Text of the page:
So what’s prompted this change of heart, barely a year after the MPC cut the Bank Rate? The two most important factors are inflation and the labour market.
Inflation is currently 2.9%, some way above the MPC’s target of 2%. In normal times that overshoot itself would be reason enough to raise rates, but these are far from normal times.
The weakness of sterling has pushed up prices of imported goods, artificially raising inflation. Measures of domestically generated inflation are far weaker, so it isn’t inflation today that’s bothering the MPC, but what it expects to happen to prices in the future.
To understand its fears there you have to turn to the labour market.
Plunging unemployment is obviously a good thing but the recent history of the UK’s labour market has been all work and no pay. Unemployment is at a 40 year low of 4.3% across the UK, and an even more staggering 3.2% in the South East. And yet the rewards are meagre. Pay growth is barely above 2% and a long way below inflation. This is what the MPC expects to change.
Job growth is so strong that the Bank of England thinks a pay rise is coming. It expects that to turn into inflation in short order, keeping inflation above target long after the exchange rate impact fades. That’s what its forecasts say, at least.
But we have been here before. Mark Carney brought “forward guidance” to the Bank of England. His predecessor, Mervyn King, always refused to talk about what he might do in the future so Carney’s attempts to guide people’s expectations are still a fairly young experiment. The MPC is careful never to make any promises, but that didn’t stop the Treasury Select Committee comparing Carney’s commentary to an “unreliable boyfriend”.
So will this time prove different? Only time will tell, but it is peculiar that 10 years on from the start of the financial crisis the MPC should be so keen to pre-empt an acceleration of wages and get in ahead of any domestic price pressure. Average wages today are worth less than they were back in 2008 in real terms, it’s hard to see how raising interest rates is going to help with that.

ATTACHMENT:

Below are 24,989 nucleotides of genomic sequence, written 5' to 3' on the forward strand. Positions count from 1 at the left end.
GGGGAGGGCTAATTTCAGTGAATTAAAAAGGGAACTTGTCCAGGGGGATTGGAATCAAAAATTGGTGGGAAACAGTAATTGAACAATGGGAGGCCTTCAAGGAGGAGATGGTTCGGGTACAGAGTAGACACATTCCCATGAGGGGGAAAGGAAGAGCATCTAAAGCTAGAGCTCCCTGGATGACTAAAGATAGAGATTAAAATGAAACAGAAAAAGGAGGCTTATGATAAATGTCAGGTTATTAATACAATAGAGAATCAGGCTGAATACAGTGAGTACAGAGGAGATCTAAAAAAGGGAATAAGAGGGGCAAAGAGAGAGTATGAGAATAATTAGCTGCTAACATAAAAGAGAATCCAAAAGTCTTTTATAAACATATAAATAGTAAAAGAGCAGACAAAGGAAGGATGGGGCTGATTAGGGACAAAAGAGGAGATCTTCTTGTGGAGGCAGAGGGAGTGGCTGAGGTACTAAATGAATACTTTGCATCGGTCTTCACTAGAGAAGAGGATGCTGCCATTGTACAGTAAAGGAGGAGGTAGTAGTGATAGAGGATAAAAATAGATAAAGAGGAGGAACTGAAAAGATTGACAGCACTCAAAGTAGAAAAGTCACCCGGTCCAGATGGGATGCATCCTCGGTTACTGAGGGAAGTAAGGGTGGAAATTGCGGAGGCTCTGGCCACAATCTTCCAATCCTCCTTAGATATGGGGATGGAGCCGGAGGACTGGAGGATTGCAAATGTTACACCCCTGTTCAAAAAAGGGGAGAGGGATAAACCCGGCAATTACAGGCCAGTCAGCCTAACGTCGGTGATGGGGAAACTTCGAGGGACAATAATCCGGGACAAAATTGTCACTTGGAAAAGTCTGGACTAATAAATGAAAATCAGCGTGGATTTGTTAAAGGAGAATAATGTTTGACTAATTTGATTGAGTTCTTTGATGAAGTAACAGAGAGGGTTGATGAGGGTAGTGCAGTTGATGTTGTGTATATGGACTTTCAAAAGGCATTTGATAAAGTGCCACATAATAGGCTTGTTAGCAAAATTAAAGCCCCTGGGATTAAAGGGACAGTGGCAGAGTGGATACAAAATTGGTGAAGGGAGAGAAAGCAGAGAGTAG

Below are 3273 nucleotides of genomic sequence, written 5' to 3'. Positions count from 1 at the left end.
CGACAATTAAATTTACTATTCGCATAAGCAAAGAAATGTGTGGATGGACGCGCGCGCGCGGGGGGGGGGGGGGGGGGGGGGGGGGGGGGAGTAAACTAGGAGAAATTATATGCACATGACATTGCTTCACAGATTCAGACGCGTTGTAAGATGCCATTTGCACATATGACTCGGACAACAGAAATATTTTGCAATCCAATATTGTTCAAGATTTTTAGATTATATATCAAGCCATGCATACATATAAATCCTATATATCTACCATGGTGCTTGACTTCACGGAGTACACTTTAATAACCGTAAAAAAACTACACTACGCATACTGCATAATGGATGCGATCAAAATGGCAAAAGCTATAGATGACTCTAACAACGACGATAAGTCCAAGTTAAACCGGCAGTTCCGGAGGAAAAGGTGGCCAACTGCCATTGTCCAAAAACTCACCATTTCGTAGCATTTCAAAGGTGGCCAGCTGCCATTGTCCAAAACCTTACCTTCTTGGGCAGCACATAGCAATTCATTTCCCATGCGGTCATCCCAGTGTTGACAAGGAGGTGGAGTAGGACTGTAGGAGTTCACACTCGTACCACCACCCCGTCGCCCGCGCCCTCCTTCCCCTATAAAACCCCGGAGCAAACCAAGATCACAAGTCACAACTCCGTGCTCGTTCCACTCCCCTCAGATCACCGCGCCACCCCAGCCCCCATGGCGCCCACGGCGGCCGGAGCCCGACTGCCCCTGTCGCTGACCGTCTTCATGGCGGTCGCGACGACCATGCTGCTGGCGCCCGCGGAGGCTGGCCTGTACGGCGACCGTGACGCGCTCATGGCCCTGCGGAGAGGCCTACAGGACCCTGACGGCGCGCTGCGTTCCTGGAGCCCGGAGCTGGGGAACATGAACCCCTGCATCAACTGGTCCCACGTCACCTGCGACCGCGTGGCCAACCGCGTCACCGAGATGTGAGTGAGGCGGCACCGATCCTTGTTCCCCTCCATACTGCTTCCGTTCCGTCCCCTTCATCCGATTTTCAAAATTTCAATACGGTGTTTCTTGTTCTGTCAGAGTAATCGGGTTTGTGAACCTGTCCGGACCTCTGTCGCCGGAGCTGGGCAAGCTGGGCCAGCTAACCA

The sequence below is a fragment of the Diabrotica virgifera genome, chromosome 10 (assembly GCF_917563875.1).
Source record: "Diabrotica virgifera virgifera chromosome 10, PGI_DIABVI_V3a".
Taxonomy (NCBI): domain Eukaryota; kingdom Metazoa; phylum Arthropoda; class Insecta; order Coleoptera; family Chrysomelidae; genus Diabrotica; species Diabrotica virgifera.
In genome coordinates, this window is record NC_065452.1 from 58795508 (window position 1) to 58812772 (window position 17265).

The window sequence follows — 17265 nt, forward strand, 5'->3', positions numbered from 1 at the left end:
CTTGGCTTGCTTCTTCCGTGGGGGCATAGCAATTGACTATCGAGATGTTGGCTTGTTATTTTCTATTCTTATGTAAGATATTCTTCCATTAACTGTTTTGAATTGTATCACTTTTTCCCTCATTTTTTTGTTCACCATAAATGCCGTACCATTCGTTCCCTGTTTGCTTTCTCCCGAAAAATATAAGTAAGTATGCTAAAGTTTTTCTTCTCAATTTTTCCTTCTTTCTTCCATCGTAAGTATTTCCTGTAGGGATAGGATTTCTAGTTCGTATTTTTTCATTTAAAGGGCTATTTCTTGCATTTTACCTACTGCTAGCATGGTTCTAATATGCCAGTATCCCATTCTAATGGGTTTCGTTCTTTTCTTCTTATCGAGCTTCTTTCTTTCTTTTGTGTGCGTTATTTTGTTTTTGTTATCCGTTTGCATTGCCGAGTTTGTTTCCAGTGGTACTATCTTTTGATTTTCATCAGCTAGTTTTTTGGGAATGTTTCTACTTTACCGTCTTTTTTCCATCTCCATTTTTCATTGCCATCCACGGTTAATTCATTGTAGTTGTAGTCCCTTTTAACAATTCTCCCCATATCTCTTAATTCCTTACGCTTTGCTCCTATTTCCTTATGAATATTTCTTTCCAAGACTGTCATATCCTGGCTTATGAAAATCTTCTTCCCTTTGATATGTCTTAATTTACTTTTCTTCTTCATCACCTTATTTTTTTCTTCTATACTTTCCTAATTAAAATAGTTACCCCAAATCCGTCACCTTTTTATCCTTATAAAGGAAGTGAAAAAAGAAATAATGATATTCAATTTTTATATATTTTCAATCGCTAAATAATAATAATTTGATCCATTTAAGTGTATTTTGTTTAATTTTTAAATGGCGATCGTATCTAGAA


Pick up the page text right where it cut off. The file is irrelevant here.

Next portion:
THE SOUTH EAST AND LONDON REMAIN THE BEST PLACES TO START A BUSINESS
Over half of the respondents to the latest NatWest Entrepreneurship Monitor believe that the South East and London are the best places to start a business. However, across the country only 17% of people think now is a good time to start a business, hitting a record low. The NatWest report also shows the proportion of people wanting to start their own business has dropped from 39% to 14% since the UK voted to leave the EU.
The reasons range from less people believing that they have the ability and skills to set up their own business – dropping from 42% to 36%; a feeling that it is too risky – 34%; and fear of failure – 58%.
Encouragingly, young people are much more likely to want to start up their own business. However, this desire is not being turned into action as the ambition gap in young people is almost double that of the general population – 20% compared to 12%. Results show they are also much more likely to perceive barriers to starting up, are concerned more about risk, failure, accessing start-up money and not having the right skills.
Against this backdrop, and two years on from the hugely successful launch of the Brighton Entrepreneurial Spark hub, NatWest has opened the doors of its Regents House innovation centre in Angel to London’s first ESpark hub, the world’s largest free business accelerator. The hub will be home to more than 100 of the capital’s most inspiring entrepreneurs, who will be given free office space and facilities, business advice, entrepreneurial enabling support and access to business and support networks.